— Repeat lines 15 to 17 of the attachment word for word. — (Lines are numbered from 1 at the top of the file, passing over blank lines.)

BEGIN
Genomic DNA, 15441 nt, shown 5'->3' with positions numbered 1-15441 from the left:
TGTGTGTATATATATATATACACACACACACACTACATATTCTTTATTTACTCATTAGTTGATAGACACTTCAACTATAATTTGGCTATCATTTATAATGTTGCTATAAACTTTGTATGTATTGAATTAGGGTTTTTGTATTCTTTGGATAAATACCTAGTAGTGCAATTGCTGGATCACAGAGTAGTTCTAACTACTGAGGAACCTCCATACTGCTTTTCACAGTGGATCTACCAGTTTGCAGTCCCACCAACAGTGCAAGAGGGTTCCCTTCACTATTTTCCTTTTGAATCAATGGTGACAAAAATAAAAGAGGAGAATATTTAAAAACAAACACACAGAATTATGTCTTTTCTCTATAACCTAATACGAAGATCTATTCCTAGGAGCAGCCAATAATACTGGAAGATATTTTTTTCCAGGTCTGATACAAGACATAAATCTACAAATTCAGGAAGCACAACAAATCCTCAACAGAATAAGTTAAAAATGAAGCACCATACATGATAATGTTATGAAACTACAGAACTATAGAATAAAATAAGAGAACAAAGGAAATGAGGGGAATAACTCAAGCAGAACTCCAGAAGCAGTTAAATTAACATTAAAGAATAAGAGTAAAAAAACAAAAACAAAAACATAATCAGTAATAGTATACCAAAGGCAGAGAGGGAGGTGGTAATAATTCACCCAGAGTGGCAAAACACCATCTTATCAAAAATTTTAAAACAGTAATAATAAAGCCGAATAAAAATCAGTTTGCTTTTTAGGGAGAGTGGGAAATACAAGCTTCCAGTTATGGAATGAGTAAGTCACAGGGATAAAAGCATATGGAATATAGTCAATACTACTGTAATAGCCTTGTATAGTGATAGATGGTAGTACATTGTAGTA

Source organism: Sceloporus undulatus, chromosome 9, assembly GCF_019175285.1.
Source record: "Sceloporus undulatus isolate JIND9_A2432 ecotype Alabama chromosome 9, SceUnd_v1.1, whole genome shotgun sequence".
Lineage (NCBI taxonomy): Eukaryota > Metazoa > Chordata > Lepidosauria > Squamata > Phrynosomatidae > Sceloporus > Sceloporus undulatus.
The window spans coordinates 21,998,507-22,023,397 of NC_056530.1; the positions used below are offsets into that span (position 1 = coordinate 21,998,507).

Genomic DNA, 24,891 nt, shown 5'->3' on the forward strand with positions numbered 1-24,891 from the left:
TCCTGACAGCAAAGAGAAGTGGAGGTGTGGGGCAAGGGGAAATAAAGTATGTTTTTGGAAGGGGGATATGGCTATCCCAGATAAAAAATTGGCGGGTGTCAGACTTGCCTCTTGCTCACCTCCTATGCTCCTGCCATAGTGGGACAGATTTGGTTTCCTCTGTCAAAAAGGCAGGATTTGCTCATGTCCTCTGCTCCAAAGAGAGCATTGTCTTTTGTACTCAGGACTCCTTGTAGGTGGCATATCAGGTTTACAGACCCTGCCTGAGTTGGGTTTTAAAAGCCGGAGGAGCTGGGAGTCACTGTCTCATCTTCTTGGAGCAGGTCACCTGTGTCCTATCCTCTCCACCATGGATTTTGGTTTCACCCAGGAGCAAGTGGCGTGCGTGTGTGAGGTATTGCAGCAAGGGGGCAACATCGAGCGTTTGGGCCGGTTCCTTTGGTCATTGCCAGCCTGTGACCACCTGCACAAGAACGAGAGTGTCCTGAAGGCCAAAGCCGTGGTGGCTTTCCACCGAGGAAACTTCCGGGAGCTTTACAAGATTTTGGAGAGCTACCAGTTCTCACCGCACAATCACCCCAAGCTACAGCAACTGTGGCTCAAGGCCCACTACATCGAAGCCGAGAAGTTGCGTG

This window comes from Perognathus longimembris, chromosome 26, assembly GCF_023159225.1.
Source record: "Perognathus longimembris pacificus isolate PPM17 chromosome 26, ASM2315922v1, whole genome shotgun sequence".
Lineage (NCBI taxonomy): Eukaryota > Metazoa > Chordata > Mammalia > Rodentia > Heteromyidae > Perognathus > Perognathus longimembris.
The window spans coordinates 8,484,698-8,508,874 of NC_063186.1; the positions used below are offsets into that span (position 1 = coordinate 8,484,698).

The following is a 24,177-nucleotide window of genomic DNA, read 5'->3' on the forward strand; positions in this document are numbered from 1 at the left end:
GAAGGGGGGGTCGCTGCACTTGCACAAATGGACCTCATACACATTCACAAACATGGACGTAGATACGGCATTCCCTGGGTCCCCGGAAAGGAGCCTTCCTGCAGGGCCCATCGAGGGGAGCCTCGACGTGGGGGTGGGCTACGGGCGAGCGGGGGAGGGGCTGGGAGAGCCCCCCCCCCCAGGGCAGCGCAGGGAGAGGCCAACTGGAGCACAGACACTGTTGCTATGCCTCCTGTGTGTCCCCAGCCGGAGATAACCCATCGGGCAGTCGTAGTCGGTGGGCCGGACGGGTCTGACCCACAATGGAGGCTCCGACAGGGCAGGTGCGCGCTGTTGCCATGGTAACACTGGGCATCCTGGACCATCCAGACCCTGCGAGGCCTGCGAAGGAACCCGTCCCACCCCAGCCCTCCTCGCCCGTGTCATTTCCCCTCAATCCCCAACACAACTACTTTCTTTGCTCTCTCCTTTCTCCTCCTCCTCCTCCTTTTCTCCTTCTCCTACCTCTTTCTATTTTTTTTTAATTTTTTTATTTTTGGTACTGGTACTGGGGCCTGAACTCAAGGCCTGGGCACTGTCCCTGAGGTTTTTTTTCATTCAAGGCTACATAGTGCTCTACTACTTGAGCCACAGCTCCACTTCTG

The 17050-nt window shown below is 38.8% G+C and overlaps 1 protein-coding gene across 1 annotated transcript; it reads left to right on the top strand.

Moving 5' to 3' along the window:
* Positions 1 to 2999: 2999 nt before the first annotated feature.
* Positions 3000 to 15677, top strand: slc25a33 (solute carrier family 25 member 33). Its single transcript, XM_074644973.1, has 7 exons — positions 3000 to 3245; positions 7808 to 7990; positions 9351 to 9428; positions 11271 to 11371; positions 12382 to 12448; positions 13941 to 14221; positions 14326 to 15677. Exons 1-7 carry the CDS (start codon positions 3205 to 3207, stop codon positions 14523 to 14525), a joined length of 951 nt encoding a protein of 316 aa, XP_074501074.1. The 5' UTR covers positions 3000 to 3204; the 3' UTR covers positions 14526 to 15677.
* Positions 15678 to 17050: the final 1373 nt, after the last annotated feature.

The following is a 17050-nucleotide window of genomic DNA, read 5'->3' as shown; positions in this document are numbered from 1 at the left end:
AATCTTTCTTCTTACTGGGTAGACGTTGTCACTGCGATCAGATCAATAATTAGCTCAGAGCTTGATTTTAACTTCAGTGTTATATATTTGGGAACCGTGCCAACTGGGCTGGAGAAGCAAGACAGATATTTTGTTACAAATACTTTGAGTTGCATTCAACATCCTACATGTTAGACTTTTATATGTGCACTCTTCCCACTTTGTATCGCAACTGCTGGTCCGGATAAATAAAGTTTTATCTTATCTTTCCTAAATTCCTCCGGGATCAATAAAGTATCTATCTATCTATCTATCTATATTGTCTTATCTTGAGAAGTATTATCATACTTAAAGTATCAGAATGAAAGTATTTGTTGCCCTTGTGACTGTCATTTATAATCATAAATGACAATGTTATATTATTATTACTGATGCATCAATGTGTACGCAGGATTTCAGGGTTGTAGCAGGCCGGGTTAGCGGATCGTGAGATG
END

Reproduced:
The 17050-nt window shown below is 38.8% G+C and overlaps 1 protein-coding gene across 1 annotated transcript; it reads left to right on the top strand.

Moving 5' to 3' along the window:
* Positions 1 to 2999: 2999 nt before the first annotated feature.